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“Social jetlag” linked to obesity

Tuesday, 14 April 2015 1:58pm

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Moderate variations in sleep between the weekends and work days amounts to "social jetlag".

Social jetlag, which is basically defined as the difference in sleep pattern between work days and weekend, has been linked to metabolic dysfunction and obesity in recently published research from Otago’s Dunedin Longitudinal Study.

Professor Richie Poulton, Director of the Dunedin Multidisciplinary Health and Development Research Unit says the research, published in the International Journal of Obesity, found participants with a greater difference in sleep patterns between free days and work days were more likely to be obese and suffer from obesity-related disease, including metabolic disorder, inflammation and diabetes.

"There is a key difference between this and travel jetlag. The latter can cause temporary problems with metabolism but social jetlag can occur throughout someone’s working life and that means it is more likely to induce more serious, chronic consequences for metabolism."

"...social jetlag can occur throughout someone’s working life and that means it is more likely to induce more serious, chronic consequences for metabolism."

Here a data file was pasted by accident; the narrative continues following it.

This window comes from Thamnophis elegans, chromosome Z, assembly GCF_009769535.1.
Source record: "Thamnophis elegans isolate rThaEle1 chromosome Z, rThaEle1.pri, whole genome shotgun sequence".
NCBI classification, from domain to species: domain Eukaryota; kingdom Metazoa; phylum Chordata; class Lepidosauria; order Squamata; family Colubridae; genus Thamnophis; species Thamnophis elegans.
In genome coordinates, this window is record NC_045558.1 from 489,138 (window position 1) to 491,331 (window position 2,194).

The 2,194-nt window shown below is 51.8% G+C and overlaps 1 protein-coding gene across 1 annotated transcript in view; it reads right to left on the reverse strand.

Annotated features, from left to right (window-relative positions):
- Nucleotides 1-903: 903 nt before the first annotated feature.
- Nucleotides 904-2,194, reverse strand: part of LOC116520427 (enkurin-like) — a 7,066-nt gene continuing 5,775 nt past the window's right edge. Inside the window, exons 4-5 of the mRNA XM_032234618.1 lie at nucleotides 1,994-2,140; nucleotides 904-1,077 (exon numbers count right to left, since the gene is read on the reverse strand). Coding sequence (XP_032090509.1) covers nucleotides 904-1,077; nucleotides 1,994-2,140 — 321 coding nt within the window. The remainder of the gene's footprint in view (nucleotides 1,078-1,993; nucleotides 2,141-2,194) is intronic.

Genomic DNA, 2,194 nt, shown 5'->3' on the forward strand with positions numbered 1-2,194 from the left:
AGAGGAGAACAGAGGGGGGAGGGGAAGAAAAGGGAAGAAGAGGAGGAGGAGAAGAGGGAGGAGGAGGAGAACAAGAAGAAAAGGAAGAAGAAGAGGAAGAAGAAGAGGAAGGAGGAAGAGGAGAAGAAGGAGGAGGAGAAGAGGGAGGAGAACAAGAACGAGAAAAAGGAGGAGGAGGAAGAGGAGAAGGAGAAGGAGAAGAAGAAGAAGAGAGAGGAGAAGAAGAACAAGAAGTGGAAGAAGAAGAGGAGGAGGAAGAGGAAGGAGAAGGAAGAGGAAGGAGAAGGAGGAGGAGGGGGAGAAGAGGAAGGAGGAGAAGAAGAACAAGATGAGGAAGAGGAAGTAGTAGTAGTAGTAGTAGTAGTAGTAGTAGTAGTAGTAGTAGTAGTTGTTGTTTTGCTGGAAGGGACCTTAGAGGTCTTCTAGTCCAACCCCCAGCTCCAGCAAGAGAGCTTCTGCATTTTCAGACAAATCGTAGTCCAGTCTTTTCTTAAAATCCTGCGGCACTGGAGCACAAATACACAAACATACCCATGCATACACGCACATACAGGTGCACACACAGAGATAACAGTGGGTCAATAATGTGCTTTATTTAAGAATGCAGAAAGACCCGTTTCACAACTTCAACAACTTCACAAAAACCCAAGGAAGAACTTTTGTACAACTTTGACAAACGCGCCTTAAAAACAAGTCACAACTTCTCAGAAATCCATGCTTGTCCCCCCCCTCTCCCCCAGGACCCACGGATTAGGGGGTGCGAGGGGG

An earlier study had made the association between more severe social jetlag and increases in self-reported BMI but this study, led by Dr Michael Parsons from the Mammalian Genetics Unit at the UK Medical Research Council Harwell, is the first to point to the possible role of this sleeping time conflict and an increased risk for obesity-related disease.

As well as taking into account participants' height, weight and waist circumferences, the study also used blood samples to measure the inflammation biomarker C-reactive protein (hsCRP) and the diabetes marker glycated haemoglobin in blood.

When those measures were linked to information about participants' sleeping patterns researchers found that on average, individuals with a social jetlag of as little as two hours had similarly increased hsCRP levels to those with even higher levels of social jetlag. A similar threshold-like pattern was also observed for both the BMI and fat mass indicators.